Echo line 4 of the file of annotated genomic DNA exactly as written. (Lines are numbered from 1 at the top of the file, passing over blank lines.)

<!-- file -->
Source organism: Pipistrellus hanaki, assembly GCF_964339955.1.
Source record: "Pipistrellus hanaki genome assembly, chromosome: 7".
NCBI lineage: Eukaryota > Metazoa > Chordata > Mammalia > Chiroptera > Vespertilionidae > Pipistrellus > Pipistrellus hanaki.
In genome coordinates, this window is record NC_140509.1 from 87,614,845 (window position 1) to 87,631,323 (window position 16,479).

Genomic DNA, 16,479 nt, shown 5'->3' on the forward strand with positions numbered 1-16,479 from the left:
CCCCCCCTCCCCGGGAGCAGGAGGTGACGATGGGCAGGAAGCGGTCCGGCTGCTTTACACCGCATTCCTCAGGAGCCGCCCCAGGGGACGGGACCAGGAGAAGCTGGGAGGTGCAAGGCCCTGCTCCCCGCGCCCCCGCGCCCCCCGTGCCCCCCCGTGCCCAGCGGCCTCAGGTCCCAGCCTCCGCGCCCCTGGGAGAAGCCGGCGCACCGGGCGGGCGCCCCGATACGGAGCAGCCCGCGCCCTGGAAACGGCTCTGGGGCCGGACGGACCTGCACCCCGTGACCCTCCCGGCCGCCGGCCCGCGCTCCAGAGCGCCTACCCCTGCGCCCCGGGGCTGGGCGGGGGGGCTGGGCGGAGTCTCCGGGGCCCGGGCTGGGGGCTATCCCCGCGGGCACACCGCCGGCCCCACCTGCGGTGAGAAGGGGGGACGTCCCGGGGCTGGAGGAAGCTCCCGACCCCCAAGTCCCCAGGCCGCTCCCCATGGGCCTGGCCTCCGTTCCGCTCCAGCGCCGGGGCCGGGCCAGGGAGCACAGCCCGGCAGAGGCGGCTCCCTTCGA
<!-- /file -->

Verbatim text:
In genome coordinates, this window is record NC_140509.1 from 87,614,845 (window position 1) to 87,631,323 (window position 16,479).